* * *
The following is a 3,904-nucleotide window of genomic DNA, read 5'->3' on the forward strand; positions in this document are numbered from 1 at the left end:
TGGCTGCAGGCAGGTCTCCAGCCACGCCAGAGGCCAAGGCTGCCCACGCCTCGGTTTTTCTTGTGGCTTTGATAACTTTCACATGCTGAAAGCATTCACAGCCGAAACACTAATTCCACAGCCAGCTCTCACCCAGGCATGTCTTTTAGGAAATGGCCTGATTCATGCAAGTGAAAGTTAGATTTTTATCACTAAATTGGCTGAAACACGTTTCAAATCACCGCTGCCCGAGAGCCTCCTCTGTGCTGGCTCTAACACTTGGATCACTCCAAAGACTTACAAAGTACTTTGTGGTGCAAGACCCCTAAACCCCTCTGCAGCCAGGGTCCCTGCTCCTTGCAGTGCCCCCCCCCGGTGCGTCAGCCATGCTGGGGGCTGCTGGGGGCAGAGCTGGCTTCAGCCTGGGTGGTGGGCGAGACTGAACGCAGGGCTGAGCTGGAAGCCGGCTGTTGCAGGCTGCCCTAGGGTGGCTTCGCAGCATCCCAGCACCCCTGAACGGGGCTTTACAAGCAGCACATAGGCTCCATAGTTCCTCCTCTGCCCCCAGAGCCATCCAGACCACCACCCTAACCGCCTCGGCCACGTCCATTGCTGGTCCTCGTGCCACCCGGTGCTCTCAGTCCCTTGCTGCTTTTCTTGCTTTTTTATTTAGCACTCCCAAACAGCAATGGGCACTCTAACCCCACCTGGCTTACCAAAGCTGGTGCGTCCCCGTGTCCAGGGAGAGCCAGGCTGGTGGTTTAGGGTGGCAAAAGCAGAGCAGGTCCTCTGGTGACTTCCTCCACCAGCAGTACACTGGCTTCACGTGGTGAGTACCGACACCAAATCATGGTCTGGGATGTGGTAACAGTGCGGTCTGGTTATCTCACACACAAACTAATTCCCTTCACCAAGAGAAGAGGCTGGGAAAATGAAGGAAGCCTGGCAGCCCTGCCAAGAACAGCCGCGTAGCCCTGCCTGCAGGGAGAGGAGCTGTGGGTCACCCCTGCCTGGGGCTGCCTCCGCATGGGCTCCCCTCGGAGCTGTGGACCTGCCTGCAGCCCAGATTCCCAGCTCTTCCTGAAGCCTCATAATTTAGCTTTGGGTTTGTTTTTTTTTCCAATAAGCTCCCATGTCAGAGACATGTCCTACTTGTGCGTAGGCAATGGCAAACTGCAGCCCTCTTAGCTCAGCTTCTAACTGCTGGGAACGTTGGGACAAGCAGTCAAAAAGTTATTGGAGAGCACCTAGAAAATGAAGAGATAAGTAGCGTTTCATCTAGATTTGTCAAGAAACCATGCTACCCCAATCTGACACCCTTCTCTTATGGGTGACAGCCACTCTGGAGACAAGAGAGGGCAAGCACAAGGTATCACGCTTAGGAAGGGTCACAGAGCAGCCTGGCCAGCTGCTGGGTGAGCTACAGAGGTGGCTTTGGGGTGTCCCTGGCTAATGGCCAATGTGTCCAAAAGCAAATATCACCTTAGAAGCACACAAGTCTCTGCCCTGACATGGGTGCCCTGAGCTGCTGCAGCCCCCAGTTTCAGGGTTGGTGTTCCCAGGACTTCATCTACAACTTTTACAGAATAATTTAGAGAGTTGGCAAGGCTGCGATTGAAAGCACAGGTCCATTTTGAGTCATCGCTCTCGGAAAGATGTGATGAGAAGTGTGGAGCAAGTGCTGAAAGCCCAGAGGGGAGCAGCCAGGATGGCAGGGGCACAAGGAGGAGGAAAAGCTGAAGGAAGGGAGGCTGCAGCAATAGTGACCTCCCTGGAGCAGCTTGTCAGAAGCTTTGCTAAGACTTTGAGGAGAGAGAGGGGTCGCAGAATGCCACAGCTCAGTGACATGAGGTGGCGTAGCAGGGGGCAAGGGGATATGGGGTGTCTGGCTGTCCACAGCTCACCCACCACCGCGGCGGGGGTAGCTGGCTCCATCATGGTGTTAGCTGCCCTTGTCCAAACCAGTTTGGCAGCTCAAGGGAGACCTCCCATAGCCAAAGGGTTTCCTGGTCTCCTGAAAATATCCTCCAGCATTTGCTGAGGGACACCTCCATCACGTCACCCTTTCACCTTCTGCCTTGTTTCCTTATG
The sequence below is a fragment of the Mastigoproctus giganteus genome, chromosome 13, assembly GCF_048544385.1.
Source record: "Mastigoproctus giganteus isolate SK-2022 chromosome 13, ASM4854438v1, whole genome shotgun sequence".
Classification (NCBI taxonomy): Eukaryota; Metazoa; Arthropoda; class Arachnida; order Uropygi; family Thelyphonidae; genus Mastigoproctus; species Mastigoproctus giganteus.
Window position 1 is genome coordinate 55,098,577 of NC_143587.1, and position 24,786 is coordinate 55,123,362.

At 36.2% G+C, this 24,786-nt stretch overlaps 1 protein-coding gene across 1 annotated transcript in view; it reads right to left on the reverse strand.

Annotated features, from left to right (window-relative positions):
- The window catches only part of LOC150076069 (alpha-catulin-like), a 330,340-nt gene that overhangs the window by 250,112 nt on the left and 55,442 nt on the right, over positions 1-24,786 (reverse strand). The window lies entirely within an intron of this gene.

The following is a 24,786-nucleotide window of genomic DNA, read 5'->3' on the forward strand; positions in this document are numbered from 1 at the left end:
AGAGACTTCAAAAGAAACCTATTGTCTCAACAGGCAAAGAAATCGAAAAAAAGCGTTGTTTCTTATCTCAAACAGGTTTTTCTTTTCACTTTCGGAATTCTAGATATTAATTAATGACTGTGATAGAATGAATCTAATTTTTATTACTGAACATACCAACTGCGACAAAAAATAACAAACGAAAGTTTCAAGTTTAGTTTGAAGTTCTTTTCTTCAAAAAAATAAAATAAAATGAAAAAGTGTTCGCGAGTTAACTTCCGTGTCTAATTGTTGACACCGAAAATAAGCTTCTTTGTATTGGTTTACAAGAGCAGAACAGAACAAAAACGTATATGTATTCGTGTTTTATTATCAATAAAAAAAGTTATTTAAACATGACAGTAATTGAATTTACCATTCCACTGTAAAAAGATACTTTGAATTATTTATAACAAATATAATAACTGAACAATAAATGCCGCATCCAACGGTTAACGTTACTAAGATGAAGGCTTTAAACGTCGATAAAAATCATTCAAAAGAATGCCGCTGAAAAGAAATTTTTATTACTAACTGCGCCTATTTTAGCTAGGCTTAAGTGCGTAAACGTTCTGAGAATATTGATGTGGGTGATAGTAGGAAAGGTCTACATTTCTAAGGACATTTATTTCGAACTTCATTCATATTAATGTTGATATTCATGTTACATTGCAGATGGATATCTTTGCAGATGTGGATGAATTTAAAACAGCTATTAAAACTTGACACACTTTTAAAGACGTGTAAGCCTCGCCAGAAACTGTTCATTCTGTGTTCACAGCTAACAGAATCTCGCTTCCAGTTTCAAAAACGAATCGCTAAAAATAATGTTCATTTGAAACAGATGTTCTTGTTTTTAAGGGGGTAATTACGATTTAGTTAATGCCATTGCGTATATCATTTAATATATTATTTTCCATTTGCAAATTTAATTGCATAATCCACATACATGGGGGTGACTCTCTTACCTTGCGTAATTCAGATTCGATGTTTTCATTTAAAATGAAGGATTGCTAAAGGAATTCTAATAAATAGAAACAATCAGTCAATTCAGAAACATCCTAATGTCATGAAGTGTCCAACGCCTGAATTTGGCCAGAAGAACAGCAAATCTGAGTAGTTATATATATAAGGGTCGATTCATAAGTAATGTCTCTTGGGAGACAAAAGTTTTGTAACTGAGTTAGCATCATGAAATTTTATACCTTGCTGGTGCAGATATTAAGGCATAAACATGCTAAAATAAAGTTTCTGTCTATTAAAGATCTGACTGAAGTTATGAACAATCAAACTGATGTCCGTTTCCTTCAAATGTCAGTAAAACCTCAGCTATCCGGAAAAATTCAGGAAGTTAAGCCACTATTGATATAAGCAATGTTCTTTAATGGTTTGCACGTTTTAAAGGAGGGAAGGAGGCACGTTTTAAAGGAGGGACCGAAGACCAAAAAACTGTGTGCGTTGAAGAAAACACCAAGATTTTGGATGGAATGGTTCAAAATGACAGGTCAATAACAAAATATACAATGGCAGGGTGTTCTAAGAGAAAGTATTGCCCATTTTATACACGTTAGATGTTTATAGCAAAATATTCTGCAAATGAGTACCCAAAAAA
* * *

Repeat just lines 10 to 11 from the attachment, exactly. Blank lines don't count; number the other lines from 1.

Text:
The following is a 24,786-nucleotide window of genomic DNA, read 5'->3' on the forward strand; positions in this document are numbered from 1 at the left end:
AGAGACTTCAAAAGAAACCTATTGTCTCAACAGGCAAAGAAATCGAAAAAAAGCGTTGTTTCTTATCTCAAACAGGTTTTTCTTTTCACTTTCGGAATTCTAGATATTAATTAATGACTGTGATAGAATGAATCTAATTTTTATTACTGAACATACCAACTGCGACAAAAAATAACAAACGAAAGTTTCAAGTTTAGTTTGAAGTTCTTTTCTTCAAAAAAATAAAATAAAATGAAAAAGTGTTCGCGAGTTAACTTCCGTGTCTAATTGTTGACACCGAAAATAAGCTTCTTTGTATTGGTTTACAAGAGCAGAACAGAACAAAAACGTATATGTATTCGTGTTTTATTATCAATAAAAAAAGTTATTTAAACATGACAGTAATTGAATTTACCATTCCACTGTAAAAAGATACTTTGAATTATTTATAACAAATATAATAACTGAACAATAAATGCCGCATCCAACGGTTAACGTTACTAAGATGAAGGCTTTAAACGTCGATAAAAATCATTCAAAAGAATGCCGCTGAAAAGAAATTTTTATTACTAACTGCGCCTATTTTAGCTAGGCTTAAGTGCGTAAACGTTCTGAGAATATTGATGTGGGTGATAGTAGGAAAGGTCTACATTTCTAAGGACATTTATTTCGAACTTCATTCATATTAATGTTGATATTCATGTTACATTGCAGATGGATATCTTTGCAGATGTGGATGAATTTAAAACAGCTATTAAAACTTGACACACTTTTAAAGACGTGTAAGCCTCGCCAGAAACTGTTCATTCTGTGTTCACAGCTAACAGAATCTCGCTTCCAGTTTCAAAAACGAATCGCTAAAAATAATGTTCATTTGAAACAGATGTTCTTGTTTTTAAGGGGGTAATTACGATTTAGTTAATGCCATTGCGTATATCATTTAATATATTATTTTCCATTTGCAAATTTAATTGCATAATCCACATACATGGGGGTGACTCTCTTACCTTGCGTAATTCAGATTCGATGTTTTCATTTAAAATGAAGGATTGCTAAAGGAATTCTAATAAATAGAAACAATCAGTCAATTCAGAAACATCCTAATGTCATGAAGTGTCCAACGCCTGAATTTGGCCAGAAGAACAGCAAATCTGAGTAGTTATATATATAAGGGTCGATTCATAAGTAATGTCTCTTGGGAGACAAAAGTTTTGTAACTGAGTTAGCATCATGAAATTTTATACCTTGCTGGTGCAGATATTAAGGCATAAACATGCTAAAATAAAGTTTCTGTCTATTAAAGATCTGACTGAAGTTATGAACAATCAAACTGATGTCCGTTTCCTTCAAATGTCAGTAAAACCTCAGCTATCCGGAAAAATTCAGGAAGTTAAGCCACTATTGATATAAGCAATGTTCTTTAATGGTTTGCACGTTTTAAAGGAGGGAAGGAGGCACGTTTTAAAGGAGGGACCGAAGACCAAAAAACTGTGTGCGTTGAAGAAAACACCAAGATTTTGGATGGAATGGTTCAAAATGACAGGTCAATAACAAAATATACAATGGCAGGGTGTTCTAAGAGAAAGTATTGCCCATTTTATACACGTTAGATGTTTATAGCAAAATATTCTGCAAATGAGTACCCAAAAAA